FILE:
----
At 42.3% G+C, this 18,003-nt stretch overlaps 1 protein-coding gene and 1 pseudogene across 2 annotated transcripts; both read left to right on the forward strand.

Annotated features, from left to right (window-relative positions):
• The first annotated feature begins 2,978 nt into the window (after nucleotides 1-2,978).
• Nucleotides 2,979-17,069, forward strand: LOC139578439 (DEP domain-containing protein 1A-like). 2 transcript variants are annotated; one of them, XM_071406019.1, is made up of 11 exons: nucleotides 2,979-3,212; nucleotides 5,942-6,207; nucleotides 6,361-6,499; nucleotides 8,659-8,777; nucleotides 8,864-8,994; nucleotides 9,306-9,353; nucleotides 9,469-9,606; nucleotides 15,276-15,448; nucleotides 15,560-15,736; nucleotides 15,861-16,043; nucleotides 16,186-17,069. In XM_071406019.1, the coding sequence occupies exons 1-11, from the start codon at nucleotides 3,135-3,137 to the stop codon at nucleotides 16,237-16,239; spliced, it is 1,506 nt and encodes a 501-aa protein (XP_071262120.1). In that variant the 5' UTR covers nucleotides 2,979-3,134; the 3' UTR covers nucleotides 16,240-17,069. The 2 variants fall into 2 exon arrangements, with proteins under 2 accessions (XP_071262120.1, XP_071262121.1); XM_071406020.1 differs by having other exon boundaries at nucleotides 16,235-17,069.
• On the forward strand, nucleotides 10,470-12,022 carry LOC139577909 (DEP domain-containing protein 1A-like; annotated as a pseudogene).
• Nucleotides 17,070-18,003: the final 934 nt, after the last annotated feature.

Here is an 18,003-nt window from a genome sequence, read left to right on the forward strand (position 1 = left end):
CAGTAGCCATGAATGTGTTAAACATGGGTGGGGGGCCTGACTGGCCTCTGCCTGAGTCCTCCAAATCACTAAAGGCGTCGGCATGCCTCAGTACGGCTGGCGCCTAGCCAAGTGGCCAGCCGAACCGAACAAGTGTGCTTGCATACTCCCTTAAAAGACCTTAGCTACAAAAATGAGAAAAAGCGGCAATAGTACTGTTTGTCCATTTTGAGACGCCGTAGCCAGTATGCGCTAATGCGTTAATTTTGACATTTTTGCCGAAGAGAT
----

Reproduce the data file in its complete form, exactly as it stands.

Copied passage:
At 42.3% G+C, this 18,003-nt stretch overlaps 1 protein-coding gene and 1 pseudogene across 2 annotated transcripts; both read left to right on the forward strand.

Annotated features, from left to right (window-relative positions):
• The first annotated feature begins 2,978 nt into the window (after nucleotides 1-2,978).
• Nucleotides 2,979-17,069, forward strand: LOC139578439 (DEP domain-containing protein 1A-like). 2 transcript variants are annotated; one of them, XM_071406019.1, is made up of 11 exons: nucleotides 2,979-3,212; nucleotides 5,942-6,207; nucleotides 6,361-6,499; nucleotides 8,659-8,777; nucleotides 8,864-8,994; nucleotides 9,306-9,353; nucleotides 9,469-9,606; nucleotides 15,276-15,448; nucleotides 15,560-15,736; nucleotides 15,861-16,043; nucleotides 16,186-17,069. In XM_071406019.1, the coding sequence occupies exons 1-11, from the start codon at nucleotides 3,135-3,137 to the stop codon at nucleotides 16,237-16,239; spliced, it is 1,506 nt and encodes a 501-aa protein (XP_071262120.1). In that variant the 5' UTR covers nucleotides 2,979-3,134; the 3' UTR covers nucleotides 16,240-17,069. The 2 variants fall into 2 exon arrangements, with proteins under 2 accessions (XP_071262120.1, XP_071262121.1); XM_071406020.1 differs by having other exon boundaries at nucleotides 16,235-17,069.
• On the forward strand, nucleotides 10,470-12,022 carry LOC139577909 (DEP domain-containing protein 1A-like; annotated as a pseudogene).
• Nucleotides 17,070-18,003: the final 934 nt, after the last annotated feature.

Here is an 18,003-nt window from a genome sequence, read left to right on the forward strand (position 1 = left end):
CAGTAGCCATGAATGTGTTAAACATGGGTGGGGGGCCTGACTGGCCTCTGCCTGAGTCCTCCAAATCACTAAAGGCGTCGGCATGCCTCAGTACGGCTGGCGCCTAGCCAAGTGGCCAGCCGAACCGAACAAGTGTGCTTGCATACTCCCTTAAAAGACCTTAGCTACAAAAATGAGAAAAAGCGGCAATAGTACTGTTTGTCCATTTTGAGACGCCGTAGCCAGTATGCGCTAATGCGTTAATTTTGACATTTTTGCCGAAGAGAT